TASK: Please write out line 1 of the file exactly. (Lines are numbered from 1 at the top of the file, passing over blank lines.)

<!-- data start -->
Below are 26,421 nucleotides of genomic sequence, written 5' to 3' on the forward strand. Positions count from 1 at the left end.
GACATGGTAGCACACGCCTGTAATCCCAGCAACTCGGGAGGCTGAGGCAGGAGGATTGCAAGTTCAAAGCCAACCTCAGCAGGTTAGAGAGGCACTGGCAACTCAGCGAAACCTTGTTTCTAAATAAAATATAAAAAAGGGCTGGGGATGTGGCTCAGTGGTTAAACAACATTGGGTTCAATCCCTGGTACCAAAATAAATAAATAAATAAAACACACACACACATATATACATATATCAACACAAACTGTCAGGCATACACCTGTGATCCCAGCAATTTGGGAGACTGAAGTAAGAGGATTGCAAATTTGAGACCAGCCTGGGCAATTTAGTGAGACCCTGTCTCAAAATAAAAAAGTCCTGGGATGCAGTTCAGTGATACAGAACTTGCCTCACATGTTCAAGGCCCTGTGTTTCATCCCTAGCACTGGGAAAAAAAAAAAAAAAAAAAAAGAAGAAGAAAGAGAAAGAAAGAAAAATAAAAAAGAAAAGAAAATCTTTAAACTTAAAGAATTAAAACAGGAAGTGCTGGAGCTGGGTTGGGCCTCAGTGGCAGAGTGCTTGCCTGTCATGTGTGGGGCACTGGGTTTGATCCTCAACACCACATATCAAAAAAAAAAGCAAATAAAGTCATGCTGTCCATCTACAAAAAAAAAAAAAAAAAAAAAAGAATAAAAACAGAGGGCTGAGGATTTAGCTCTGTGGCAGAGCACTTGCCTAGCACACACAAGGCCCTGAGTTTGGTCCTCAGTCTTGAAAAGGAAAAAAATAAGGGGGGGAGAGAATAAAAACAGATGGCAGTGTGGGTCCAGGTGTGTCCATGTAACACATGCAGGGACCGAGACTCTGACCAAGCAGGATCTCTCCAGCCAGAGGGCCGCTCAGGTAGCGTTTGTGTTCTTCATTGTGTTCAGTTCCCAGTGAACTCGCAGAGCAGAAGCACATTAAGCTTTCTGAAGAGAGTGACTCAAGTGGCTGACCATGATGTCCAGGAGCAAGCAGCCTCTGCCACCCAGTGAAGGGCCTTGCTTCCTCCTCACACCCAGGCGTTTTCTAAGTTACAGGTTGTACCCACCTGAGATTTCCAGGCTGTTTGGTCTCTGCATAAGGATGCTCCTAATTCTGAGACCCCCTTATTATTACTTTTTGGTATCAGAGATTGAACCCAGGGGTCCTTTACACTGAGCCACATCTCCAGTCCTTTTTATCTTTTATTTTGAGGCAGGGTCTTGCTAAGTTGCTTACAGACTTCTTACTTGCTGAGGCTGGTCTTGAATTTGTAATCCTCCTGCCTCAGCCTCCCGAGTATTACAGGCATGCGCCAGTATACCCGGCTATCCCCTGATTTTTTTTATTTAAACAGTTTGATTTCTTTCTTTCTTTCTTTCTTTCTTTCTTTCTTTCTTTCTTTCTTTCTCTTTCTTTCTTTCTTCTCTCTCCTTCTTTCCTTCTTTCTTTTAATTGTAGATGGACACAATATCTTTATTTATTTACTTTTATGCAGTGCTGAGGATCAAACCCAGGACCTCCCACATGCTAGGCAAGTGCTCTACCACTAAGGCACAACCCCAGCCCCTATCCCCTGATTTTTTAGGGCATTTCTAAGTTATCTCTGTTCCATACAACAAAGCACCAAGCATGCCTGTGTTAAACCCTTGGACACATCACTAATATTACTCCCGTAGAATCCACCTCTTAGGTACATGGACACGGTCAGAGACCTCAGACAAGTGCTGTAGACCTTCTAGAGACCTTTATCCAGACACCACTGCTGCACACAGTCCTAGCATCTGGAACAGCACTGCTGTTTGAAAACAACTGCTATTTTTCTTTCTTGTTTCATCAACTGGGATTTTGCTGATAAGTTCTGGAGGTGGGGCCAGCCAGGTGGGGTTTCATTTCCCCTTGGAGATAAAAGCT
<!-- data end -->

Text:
Below are 26,421 nucleotides of genomic sequence, written 5' to 3' on the forward strand. Positions count from 1 at the left end.